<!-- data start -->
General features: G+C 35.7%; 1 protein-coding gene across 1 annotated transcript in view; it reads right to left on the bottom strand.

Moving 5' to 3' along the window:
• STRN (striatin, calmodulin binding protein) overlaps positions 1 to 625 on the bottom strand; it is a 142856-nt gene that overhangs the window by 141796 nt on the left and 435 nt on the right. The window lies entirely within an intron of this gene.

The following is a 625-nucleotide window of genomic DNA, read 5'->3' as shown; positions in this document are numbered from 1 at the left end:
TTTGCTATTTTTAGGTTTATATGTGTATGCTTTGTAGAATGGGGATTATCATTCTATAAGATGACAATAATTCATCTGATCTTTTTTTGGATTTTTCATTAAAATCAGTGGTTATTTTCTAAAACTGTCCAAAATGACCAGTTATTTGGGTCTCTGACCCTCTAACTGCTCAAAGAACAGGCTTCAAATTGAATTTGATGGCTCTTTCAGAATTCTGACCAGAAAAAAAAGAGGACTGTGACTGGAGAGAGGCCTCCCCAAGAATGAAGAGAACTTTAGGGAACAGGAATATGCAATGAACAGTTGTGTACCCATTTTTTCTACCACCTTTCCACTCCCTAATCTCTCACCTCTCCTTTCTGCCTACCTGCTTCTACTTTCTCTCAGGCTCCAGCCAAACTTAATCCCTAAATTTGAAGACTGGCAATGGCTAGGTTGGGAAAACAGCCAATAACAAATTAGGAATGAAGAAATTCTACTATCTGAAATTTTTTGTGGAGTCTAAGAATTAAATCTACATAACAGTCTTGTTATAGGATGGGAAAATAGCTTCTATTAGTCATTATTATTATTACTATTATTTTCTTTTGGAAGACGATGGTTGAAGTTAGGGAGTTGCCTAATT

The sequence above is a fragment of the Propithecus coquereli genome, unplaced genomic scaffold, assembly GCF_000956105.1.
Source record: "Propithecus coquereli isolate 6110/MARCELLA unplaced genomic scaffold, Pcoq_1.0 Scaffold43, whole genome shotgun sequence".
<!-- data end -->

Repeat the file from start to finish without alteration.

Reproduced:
General features: G+C 35.7%; 1 protein-coding gene across 1 annotated transcript in view; it reads right to left on the bottom strand.

Moving 5' to 3' along the window:
• STRN (striatin, calmodulin binding protein) overlaps positions 1 to 625 on the bottom strand; it is a 142856-nt gene that overhangs the window by 141796 nt on the left and 435 nt on the right. The window lies entirely within an intron of this gene.

The following is a 625-nucleotide window of genomic DNA, read 5'->3' as shown; positions in this document are numbered from 1 at the left end:
TTTGCTATTTTTAGGTTTATATGTGTATGCTTTGTAGAATGGGGATTATCATTCTATAAGATGACAATAATTCATCTGATCTTTTTTTGGATTTTTCATTAAAATCAGTGGTTATTTTCTAAAACTGTCCAAAATGACCAGTTATTTGGGTCTCTGACCCTCTAACTGCTCAAAGAACAGGCTTCAAATTGAATTTGATGGCTCTTTCAGAATTCTGACCAGAAAAAAAAGAGGACTGTGACTGGAGAGAGGCCTCCCCAAGAATGAAGAGAACTTTAGGGAACAGGAATATGCAATGAACAGTTGTGTACCCATTTTTTCTACCACCTTTCCACTCCCTAATCTCTCACCTCTCCTTTCTGCCTACCTGCTTCTACTTTCTCTCAGGCTCCAGCCAAACTTAATCCCTAAATTTGAAGACTGGCAATGGCTAGGTTGGGAAAACAGCCAATAACAAATTAGGAATGAAGAAATTCTACTATCTGAAATTTTTTGTGGAGTCTAAGAATTAAATCTACATAACAGTCTTGTTATAGGATGGGAAAATAGCTTCTATTAGTCATTATTATTATTACTATTATTTTCTTTTGGAAGACGATGGTTGAAGTTAGGGAGTTGCCTAATT

The sequence above is a fragment of the Propithecus coquereli genome, unplaced genomic scaffold, assembly GCF_000956105.1.
Source record: "Propithecus coquereli isolate 6110/MARCELLA unplaced genomic scaffold, Pcoq_1.0 Scaffold43, whole genome shotgun sequence".